Tousled like kinases:phosphorylation and function during the cell cycle

Mathew Jones (2010). Tousled like kinases:phosphorylation and function during the cell cycle PhD Thesis, SCHOOL OF MEDICINE CENTRAL CLINICAL DIVISION, The University of Queensland.

       
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Author Mathew Jones
Thesis Title Tousled like kinases:phosphorylation and function during the cell cycle
School, Centre or Institute SCHOOL OF MEDICINE CENTRAL CLINICAL DIVISION
Institution The University of Queensland
Publication date 2010-08
Thesis type PhD Thesis
Supervisor Dr Kum Kum Khanna
Dr Darren Krause
Total pages 186
Total colour pages 40
Total black and white pages 146
Subjects 11 Medical and Health Sciences
Abstract/Summary The Tousled Like Kinases (TLKs) are cell cycle regulated kinases with highest activity during S-phase of the cell cycle. In response to DNA damage the activity of the TLKs is suppressed during S and G2 phases of the cell cycle. The suppression of TLK activity in response to DNA damage requires a functional signalling cascade requiring ATM, NBS1 and Chk1. Although the regulatory pathways controlling the suppression of these kinases is well understood in mammalian cells, very little is known about their function during the cell cycle. In this thesis, I investigate the function of the TLKs during both S-phase and mitosis. The function of the TLKs is studied using a chicken B lymphocyte DT40 cell line deficient in TLK1 (TLK1-/-) and RNAi targeting both TLK1 and TLK2 in human HeLa cells. In DT40 cells, TLK1 is not required for survival or timely completion of the cell cycle. In HeLa cells, both TLK1 and TLK2 depleted cells are able to incorporate the synthetic nucleoside BrdU and progress through S-phase. A slight delay in late S-phase was observed when TLK1 is depleted. During mitosis, I show that depletion of either protein increased the percentage of cells displaying anaphase bridges. Using time-lapse microscopy analysis, I show that these anaphase bridges occur in cells, which display only a minor delay in anaphase onset, which is not due to problems aligning chromosomes. A role for the TLKs in chromosome segregation is presented and a specific requirement for the TLKs in the correction of merotelic attachments is suggested. In the second half of this thesis I study the phosphorylation of TLK1 at serine 159 (S159). TLK1 S159 phosphorylation is examined in detail using a phospho-specific antibody raised in this study. I show that phosphorylation of S159 is cell cycle dependent with the highest level of phosphorylation achieved from late G2 until completion of mitosis. TLK1 S159 phosphorylation is induced during prolonged prometaphase arrest and phosphorylation of S159 can be achieved in vitro by Cyclin B/Cdk1 and Cyclin A/Cdk2. Using green fluorescence protein (GFP) tagged wild type TLK1 and S159A and S159D mutants I demonstrate that S159 phosphorylation does not regulate the localisation of TLK1 during mitosis but does cause a phosphorylation dependent arrest in G1.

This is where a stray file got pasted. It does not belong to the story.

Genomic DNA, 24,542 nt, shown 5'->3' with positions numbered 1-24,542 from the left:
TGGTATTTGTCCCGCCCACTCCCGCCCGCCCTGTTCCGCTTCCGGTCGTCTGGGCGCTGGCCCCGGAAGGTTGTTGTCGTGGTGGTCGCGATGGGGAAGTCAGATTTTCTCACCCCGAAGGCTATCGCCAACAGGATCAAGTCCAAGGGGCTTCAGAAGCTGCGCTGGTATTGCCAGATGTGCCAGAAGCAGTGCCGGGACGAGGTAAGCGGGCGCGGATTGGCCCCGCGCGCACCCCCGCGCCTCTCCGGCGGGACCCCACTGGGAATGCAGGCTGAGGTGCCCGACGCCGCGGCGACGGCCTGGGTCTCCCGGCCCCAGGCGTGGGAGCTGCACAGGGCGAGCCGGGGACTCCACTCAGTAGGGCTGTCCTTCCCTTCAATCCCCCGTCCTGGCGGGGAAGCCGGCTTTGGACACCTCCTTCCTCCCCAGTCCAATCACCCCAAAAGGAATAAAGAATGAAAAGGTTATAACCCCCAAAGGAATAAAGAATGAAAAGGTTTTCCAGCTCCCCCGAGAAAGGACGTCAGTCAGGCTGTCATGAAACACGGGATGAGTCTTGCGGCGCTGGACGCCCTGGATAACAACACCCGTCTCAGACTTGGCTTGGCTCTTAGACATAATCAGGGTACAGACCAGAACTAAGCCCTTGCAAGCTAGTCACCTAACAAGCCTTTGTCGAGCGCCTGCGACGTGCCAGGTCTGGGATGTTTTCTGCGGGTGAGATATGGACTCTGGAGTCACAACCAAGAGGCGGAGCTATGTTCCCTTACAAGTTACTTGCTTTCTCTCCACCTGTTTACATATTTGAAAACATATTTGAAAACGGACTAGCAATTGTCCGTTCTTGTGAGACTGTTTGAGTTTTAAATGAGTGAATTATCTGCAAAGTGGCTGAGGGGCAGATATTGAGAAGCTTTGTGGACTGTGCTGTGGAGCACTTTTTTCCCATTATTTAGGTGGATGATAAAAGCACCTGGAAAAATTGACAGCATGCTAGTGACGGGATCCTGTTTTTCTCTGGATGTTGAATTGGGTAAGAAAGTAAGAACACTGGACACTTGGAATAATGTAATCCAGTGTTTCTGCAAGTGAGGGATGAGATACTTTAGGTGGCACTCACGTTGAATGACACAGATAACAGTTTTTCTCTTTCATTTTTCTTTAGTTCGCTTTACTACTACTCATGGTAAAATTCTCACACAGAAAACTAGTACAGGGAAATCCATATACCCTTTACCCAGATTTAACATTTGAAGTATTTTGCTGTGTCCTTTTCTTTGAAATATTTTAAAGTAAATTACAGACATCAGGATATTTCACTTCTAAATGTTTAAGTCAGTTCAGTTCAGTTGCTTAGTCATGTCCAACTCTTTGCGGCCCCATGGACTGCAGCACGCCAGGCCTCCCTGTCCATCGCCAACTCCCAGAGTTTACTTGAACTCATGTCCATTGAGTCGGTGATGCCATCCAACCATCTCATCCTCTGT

Keyword Tousled Like Kinases, cell cycle, phosphorylation
Additional Notes 19, 20, 22, 24, 27, 35-37, 39-41(landscape), 44, 48, 51, 54, 56, 58, 63, 91, 93, 98, 100, 102, 105, 107, 110-111, 114,118-119, 122-123, 135, 138, 140, 142, 144, 147, 150, 153

 
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